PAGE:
Fiber, Folic Acid Supplements Can't Claim Health Benefits
Oct. 12, 2000 (Washington) -- Fiber may be good for you, but the label on fiber supplements will not be able to claim that consuming fiber may reduce the risk of colorectal cancer. That's one of two decisions the FDA made late Wednesday after grappling with the accuracy of this and three other nutrient-disease relationship claims for nearly four years.
The agency also ruled that folic acid supplements could not claim that 0.8 mg of the supplement is more effective in reducing the risk of neural tube defects than a lower amount available naturally in certain foods. Neural tube defects account for about 1,500 miscarriages or stillbirths each year in the U.S.
The FDA originally rejected the fiber and folic acid claims, as well as two other proposed dietary supplement claims, because the claims were misleading and not supported by scientific evidence. But in 1999, the U.S. Court of Appeals in Washington, D.C., ordered the agency to reevaluate its ruling, saying the decision against supplement makers infringed on their First Amendment rights to freedom of speech. Now the FDA backs its repeat decisions, saying it has a new, less stringent framework for evaluating proposed dietary supplement and disease relationship claims, which was applied to reevaluate the fiber and folic acid claims.
In the 1999 court case, Pearson v. Shalala, the dietary supplement makers challenged the FDA's decision rejecting claims for specific dietary supplement and disease relationships between dietary fiber and the prevention of colorectal cancer; antioxidant vitamins, such as vitamin C, and cancer; and omega-3 fatty acids and heart disease; and the claim that folic acid in supplement form is more effective in reducing neural tube defects than what is available in food.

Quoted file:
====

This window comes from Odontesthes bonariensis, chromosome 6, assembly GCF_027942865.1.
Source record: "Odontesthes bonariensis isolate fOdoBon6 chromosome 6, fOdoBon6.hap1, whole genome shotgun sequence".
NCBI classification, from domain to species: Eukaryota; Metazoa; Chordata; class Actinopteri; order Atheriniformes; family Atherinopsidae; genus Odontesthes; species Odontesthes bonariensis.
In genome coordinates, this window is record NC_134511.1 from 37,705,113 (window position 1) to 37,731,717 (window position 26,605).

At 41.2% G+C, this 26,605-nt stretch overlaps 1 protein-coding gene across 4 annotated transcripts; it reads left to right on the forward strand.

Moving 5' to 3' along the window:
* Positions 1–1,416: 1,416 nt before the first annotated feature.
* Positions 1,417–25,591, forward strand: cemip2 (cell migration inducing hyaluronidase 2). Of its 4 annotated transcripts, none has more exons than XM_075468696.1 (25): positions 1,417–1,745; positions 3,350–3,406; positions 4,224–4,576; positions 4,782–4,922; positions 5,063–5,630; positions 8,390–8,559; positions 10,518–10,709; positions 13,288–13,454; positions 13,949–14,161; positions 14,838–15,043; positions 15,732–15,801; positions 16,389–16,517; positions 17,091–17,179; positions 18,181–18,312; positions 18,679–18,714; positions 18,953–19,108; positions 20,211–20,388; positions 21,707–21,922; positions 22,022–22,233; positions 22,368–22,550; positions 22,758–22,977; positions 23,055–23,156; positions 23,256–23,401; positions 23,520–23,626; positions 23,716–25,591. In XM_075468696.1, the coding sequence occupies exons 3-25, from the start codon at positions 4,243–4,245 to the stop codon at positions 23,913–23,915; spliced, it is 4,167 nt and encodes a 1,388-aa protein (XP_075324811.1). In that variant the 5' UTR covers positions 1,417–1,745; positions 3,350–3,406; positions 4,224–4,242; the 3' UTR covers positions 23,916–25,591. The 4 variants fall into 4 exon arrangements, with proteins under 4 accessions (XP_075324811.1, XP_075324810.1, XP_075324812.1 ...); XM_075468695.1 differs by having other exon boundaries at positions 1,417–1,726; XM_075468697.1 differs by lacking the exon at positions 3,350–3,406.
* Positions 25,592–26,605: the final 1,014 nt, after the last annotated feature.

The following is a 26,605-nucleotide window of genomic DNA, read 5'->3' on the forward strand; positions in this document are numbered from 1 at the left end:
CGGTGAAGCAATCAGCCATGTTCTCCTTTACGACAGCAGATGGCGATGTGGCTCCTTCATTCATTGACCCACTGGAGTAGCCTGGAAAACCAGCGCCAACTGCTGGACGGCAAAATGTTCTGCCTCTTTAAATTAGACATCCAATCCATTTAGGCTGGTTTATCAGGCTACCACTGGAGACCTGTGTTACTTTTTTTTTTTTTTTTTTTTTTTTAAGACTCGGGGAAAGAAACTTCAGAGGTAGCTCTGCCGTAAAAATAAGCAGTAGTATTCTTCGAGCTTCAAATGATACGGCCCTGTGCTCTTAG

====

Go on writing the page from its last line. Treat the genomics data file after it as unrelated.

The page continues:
The FDA rejected the folic acid claim, again calling it misleading; although the agency said some broad statements might be made about all folates, such as a broader term used to include natural foods. The FDA also determined that there was no convincing evidence to support a relationship between dietary fiber and the prevention of colorectal cancer. The FDA will decide on the other two claims regarding antioxidant vitamins and omega-3 fatty acids before the end of October.
The U.S. Court of Appeals also ruled in 1999 that the FDA's standards for reviewing health claims were ambiguous. Under the agency's regulations at the time, the FDA would authorize health claims for dietary supplements only if significant scientific evidence supported the claim. But in detailed letters, Christine Lewis, PhD, director of the FDA's office responsible for dietary supplement labeling, assured the supplement makers that this time the FDA also considered possible disclaimers -- and in using this new standard, fulfilled its obligation under the court order.